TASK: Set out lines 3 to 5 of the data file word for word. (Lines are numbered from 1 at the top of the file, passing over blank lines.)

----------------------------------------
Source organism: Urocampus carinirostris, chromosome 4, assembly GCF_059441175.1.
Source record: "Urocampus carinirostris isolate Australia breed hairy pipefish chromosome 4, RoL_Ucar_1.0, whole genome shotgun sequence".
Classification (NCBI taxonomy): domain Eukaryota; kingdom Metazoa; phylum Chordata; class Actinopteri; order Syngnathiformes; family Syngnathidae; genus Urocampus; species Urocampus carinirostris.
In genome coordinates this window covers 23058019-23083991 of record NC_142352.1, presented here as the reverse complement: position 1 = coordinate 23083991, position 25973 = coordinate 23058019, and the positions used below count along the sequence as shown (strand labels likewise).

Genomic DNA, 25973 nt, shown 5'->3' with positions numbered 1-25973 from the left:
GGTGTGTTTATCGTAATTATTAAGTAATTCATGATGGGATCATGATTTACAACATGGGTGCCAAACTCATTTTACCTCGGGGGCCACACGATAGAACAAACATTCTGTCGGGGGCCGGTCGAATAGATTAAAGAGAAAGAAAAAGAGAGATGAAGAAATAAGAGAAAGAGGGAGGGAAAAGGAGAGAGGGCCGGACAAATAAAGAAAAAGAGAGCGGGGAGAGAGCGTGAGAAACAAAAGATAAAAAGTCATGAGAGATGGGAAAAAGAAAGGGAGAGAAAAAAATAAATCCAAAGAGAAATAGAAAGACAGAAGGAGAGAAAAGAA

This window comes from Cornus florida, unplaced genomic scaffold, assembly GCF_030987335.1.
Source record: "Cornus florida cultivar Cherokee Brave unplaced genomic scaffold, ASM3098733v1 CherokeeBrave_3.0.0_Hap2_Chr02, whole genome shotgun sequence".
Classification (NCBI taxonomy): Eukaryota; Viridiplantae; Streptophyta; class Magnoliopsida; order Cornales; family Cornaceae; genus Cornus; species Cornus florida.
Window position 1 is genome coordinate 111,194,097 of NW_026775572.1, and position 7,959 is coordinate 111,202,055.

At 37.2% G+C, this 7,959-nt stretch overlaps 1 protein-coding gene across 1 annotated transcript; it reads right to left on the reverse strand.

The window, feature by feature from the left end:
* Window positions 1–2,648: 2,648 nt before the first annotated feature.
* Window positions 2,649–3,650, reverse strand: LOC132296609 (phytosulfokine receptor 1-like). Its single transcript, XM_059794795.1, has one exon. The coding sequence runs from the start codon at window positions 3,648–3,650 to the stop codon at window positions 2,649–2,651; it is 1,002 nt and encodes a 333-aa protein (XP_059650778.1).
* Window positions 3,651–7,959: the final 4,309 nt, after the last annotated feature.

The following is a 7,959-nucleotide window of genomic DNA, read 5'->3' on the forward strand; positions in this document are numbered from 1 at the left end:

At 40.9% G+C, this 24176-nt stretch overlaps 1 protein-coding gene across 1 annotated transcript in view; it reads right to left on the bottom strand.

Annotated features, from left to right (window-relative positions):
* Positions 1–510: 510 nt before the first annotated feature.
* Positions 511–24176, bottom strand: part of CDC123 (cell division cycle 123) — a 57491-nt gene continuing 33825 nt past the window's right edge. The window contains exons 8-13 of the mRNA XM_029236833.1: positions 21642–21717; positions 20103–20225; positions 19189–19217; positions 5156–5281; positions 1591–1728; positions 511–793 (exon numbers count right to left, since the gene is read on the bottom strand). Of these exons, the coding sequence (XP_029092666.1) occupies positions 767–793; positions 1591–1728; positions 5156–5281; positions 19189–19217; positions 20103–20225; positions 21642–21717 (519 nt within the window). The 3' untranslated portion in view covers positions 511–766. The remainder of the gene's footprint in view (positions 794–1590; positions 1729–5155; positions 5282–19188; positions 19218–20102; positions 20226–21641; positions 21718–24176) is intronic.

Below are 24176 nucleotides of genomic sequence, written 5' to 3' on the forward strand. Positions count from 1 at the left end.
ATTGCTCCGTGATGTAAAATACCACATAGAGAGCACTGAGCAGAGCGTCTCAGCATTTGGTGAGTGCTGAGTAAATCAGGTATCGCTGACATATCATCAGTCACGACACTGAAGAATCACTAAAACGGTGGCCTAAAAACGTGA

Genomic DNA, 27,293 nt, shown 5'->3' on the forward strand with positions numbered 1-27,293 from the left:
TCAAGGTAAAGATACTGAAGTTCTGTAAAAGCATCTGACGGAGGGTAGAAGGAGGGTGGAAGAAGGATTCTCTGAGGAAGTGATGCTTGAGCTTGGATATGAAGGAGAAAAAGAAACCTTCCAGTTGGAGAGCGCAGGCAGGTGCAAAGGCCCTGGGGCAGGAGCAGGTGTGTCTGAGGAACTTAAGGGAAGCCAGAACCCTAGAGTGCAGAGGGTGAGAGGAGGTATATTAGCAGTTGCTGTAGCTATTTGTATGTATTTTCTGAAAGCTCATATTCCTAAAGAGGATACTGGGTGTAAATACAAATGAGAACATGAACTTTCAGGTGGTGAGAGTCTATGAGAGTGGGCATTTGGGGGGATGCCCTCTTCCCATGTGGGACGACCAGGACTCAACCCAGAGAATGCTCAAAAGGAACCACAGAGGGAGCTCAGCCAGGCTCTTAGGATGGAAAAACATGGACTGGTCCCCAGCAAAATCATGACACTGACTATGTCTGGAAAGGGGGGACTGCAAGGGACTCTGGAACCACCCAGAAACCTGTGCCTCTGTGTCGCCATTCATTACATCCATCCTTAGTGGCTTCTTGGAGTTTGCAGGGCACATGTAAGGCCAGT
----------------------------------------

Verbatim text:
Classification (NCBI taxonomy): domain Eukaryota; kingdom Metazoa; phylum Chordata; class Actinopteri; order Syngnathiformes; family Syngnathidae; genus Urocampus; species Urocampus carinirostris.
In genome coordinates this window covers 23058019-23083991 of record NC_142352.1, presented here as the reverse complement: position 1 = coordinate 23083991, position 25973 = coordinate 23058019, and the positions used below count along the sequence as shown (strand labels likewise).

Genomic DNA, 25973 nt, shown 5'->3' with positions numbered 1-25973 from the left: